Numerous wildfires in Canada continue to send smoke over the Great Lakes region and portions of the Northeast, putting some residents at increased risk of respiratory and cardiovascular harm.
This year, drought conditions have sparked more than 400 wildfires in Canada and several fires in the United States, bringing smoke and hazardous air quality conditions to portions of the Midwest and Northeast.
According to Canadian authorities, as of June 6, about 106 fires are currently under control, 70 are being held, and 235 are still out of control, which means people in some regions of the United States will likely continue to experience air quality issues.
In an AccuWeather report, meteorologist Dean DeVore says, "The impacts to air quality have been unprecedented this early in the season when we've mixed in the wildfire smoke with the dust and other pollutants, including ozone at the ground level, during hot stretches across the Great Lakes and Northeast."
Because of these air quality issues, people living in these regions have observed strange hazy skies and vivid or obscured sunrises and sunsets — along with frequent air quality alerts.
What are air quality alerts?
Government officials issue air quality alerts when the air quality index (AQI) reaches unhealthy levels due to one or more of five pollutants regulated by the Clean Air Act. These pollutants include:
- Ground-level ozone
- Particle pollution (also known as particulate matter, including PM2.5 and PM10)
- Carbon monoxide
- Sulfur dioxide
- Nitrogen dioxide
In addition, there are six air quality alert levels, including:
- Good: Air quality is satisfactory
- Moderate: Air quality may affect people unusually susceptible to air pollution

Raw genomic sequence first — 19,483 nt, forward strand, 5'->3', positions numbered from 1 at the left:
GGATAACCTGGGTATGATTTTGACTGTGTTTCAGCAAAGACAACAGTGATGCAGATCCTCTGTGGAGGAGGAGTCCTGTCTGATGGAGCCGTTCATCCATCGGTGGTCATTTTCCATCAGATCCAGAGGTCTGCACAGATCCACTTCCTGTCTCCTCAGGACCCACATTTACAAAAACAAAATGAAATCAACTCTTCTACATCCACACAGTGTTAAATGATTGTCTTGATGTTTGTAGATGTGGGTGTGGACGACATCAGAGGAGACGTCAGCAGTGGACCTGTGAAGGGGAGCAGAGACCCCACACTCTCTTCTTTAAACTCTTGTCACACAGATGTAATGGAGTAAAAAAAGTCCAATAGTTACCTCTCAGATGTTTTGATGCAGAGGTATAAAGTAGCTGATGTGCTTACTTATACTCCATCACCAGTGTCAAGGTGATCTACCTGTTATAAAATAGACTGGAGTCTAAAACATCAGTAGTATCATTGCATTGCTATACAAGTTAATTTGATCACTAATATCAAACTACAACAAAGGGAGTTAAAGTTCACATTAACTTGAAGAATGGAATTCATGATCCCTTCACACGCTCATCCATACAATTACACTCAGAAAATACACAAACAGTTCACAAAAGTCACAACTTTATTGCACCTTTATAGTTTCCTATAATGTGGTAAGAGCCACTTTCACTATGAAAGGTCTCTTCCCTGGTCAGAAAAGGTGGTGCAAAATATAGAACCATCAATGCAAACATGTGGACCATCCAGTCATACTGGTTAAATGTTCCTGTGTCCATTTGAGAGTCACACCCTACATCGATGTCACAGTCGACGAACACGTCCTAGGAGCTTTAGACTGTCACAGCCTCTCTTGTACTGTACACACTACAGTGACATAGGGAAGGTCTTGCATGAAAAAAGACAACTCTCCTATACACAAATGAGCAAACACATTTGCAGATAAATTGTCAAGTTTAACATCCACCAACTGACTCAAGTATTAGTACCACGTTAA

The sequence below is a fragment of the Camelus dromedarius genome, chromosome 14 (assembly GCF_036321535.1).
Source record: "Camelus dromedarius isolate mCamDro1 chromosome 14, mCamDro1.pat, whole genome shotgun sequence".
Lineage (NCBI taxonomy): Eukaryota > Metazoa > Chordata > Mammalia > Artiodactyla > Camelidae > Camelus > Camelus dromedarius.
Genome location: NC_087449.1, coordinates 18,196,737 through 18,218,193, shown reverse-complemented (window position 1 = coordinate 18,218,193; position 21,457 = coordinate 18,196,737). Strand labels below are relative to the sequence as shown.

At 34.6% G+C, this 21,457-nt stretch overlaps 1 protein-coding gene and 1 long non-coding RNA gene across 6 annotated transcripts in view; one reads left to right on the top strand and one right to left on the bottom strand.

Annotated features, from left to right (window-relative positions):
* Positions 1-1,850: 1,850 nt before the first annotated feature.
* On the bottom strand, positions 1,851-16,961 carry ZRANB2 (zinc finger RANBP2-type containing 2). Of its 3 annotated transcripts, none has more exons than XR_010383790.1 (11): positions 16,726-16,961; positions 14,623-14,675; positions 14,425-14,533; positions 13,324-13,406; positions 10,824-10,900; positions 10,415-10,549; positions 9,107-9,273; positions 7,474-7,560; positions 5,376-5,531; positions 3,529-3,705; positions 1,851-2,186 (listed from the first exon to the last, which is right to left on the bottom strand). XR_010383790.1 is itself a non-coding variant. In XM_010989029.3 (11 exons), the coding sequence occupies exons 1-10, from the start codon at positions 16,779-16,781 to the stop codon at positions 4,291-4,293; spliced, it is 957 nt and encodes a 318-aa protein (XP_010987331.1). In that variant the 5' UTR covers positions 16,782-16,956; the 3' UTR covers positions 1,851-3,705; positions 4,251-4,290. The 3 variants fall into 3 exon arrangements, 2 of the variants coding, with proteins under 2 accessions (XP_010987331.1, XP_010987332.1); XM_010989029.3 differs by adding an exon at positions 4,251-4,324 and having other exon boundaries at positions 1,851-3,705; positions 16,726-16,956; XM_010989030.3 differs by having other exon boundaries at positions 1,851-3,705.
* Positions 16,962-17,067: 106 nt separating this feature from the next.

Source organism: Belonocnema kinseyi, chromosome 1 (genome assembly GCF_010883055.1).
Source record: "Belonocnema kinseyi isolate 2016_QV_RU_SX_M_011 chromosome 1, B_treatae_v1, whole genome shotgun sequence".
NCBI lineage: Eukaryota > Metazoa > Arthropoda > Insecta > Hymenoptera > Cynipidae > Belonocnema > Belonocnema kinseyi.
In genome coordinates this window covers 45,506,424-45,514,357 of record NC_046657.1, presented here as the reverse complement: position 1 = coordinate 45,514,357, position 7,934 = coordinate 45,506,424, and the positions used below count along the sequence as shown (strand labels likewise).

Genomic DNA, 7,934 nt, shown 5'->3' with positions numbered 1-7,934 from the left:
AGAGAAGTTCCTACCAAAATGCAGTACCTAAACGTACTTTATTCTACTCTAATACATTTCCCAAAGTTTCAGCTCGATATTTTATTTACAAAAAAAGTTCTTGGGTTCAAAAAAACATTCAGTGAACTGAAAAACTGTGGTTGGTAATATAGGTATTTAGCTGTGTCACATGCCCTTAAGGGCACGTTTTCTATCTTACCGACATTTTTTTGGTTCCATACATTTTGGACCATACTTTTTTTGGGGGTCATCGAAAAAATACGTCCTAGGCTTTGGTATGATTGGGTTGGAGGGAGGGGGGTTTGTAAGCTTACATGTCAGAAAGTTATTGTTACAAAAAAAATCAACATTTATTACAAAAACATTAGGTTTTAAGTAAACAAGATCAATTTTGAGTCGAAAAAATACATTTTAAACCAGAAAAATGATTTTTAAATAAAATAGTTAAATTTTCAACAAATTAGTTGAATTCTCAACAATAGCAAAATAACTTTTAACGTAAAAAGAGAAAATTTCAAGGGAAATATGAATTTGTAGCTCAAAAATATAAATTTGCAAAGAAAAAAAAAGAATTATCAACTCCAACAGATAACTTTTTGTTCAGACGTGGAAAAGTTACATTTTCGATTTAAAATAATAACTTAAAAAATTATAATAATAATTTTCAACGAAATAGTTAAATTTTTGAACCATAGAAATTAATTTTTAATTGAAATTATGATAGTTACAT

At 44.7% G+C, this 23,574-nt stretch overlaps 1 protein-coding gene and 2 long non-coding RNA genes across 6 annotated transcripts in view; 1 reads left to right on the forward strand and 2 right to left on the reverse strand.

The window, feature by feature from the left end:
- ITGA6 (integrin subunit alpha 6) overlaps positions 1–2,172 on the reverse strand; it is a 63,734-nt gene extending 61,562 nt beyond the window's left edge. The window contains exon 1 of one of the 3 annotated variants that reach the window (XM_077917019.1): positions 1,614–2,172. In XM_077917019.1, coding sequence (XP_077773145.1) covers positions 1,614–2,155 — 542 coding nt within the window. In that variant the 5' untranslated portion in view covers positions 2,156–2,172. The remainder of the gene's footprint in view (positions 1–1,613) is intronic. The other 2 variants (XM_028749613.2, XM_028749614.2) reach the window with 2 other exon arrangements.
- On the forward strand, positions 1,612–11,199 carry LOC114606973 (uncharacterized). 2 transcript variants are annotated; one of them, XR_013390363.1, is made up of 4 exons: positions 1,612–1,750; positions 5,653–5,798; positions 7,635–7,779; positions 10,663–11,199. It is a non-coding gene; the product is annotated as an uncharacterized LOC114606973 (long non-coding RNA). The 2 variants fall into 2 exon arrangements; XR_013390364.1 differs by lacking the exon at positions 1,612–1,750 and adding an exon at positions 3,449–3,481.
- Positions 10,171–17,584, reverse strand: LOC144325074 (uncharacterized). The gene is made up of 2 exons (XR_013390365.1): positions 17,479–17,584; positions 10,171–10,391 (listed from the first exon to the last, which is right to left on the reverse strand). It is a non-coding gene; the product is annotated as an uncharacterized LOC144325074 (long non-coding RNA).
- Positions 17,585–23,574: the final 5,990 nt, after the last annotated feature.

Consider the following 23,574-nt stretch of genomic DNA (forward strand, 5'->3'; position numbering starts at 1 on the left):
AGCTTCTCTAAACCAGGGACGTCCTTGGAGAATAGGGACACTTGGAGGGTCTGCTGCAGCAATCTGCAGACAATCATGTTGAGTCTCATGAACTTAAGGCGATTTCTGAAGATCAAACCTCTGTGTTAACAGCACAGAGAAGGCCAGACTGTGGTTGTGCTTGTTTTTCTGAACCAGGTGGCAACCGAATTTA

- Unhealthy for Sensitive Groups: Those at risk for adverse health effects may experience issues, but the general public is less likely to be impacted
- Unhealthy: The general public may experience health issues, and sensitive individuals may have more serious health effects
- Very Unhealthy: The risk of health effects increases for everyone
- Hazardous: Everyone is more likely to experience adverse health effects
Currently, particulate matter from wildfire smoke is causing PM2.5 levels to reach "unhealthy for sensitive groups" and "unhealthy" levels in parts of Minnesota, Wisconsin, Michigan, Indiana, Ohio, and specific regions in the Northeast.
How does wildfire smoke harm health?
According to the EPA, while wildfire smoke contains a mixture of pollutants, particle pollution is the most concerning for human health. These particles are tiny, some only viewable with an electron microscope. Their small size makes them easily inhaled deep into the lungs. What's more, the particles can even enter the bloodstream.
The EPA says numerous studies have linked wildfire smoke exposure to an increased risk of cardiovascular and respiratory symptoms and conditions.
- Irregular heartbeat
- Nonfatal heart attacks
- Increased asthma symptoms
- Lung irritation, decreased lung function, or difficulty breathing
- Premature death in people with heart or lung conditions
Moreover, people most at risk for adverse health effects are older adults, pregnant individuals, those with cardiovascular or respiratory disease, children under 18, outdoor workers, and people of lower socio-economic status.
Because experts predict periods of unacceptable air quality are likely to continue, it's important to know what to do when officials issue an air quality alert.
During an air quality alert level of "Unhealthy for Sensitive Groups" or higher, people at risk should consider staying indoors and limiting the amount of time spent outside. Moreover, if a person needs to be active outdoors, they should stick to essential tasks and not overexert themselves.
In addition, if an individual begins to experience concerning symptoms while outdoors during an air quality alert, they should contact their healthcare provider.
- Canadian Interagency Forest Fire Centre Inc. National Fire Situation Report.
- AccuWeather. As historic Canadian wildfire season rages, US braces for more smoke and haze.
- EPA. Air Quality Index.
- AirNow. Air Quality Index (AQI) Basics.
- EPA. Why Wildfire Smoke is a Health Concern.
- National Weather Service. During an Air Quality Alert.